The Military Advocate General ordered the army's criminal investigations unit Sunday to investigate the death of a Palestinian protester who was killed a demonstration in Bil'in in April 2009, reversing an earlier decision.
Bassem Abu Rahmeh was demonstrating against the separation fence when he was struck by a tear-gas canister fired by a Border Policeman, and died shortly afterward.
The incident was investigated by Col. Aviv Reshef, who retired from his position of commander of the brigade with responsibility for that area last week. Reshef, who interviewed IDF officers and Border Police in the vicinity at the time of the incident, determined that the canister had been fired in keeping with orders not to aim it at demonstrators, and that Abu Rahmeh might have been standing on a high point or the grenade glanced off the fence and as deflected toward him.
Based on Reshef's probe, Military Advocate General Brig. Gen. Avichai Mendelblit decided not to open a criminal investigation.
It was decided shortly after Abu Rahmeh's death to stop using canisters with a range of more than 400 meters because of the danger of striking a person and to use only grenades that could reach 150 meters.
Abu Rahmeh's family and the human rights groups B'Tselem and Yesh Din disputed the findings of Reshef's probe, arguing that video footage of the incident shows that Abu Rahmeh was standing in a place where he could have only been hit if he had been aimed at, and that he was not endangering soldiers or acting violently when he was shot.
Based on the videos, a computer simulation was produced of the trajectory of the tear-gas canister.
The Abu Rahmeh family's attorney, Michael Sfard, was about to petition the High Court of Justice based on the videos when Mandelblit asked him to hold off because he was reconsidering his decision based on evidence he had been given by Yesh Din and B'Tselem.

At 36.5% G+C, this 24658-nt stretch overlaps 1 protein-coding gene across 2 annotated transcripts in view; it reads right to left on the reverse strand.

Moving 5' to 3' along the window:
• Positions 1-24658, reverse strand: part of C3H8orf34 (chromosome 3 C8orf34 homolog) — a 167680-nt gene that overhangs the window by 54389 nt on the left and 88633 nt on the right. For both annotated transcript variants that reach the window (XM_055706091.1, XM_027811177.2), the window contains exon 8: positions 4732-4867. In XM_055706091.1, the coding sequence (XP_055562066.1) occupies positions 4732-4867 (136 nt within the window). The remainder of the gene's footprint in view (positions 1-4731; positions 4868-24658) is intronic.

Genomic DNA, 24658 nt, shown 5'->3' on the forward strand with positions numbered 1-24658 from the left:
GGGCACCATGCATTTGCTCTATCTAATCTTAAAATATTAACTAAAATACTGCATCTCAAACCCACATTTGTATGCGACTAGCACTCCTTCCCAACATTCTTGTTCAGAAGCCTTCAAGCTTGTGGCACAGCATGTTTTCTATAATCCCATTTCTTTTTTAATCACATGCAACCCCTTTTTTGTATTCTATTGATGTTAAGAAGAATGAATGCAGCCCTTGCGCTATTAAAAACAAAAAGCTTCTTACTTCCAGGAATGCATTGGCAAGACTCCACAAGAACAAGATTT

The Army Spokesman's Office said Mendelblit's about face was normal procedure. "The decision of the Military Avocate General to open a file was made after further information was received with regard to the incident," the Spokesman's Office said. "As other cases show, when more information is received which was not known at the time of the original decision, the Military Advocate General does not hesitate to revisit earlier decisions."
Yesh Din and B'Tselem said in a statement that the decision was made "only due to their insistence of those that approached the army and provided an expert opinion that there was no doubt that Abu Rahmeh was hit after being directly aimed at. We hope that the great amount of time that has passed since the incident will not impair the efficiency of the investigation, and that the Military Advocate General's decision would provide justice for Abu Rahmeh and the village of Bil'in."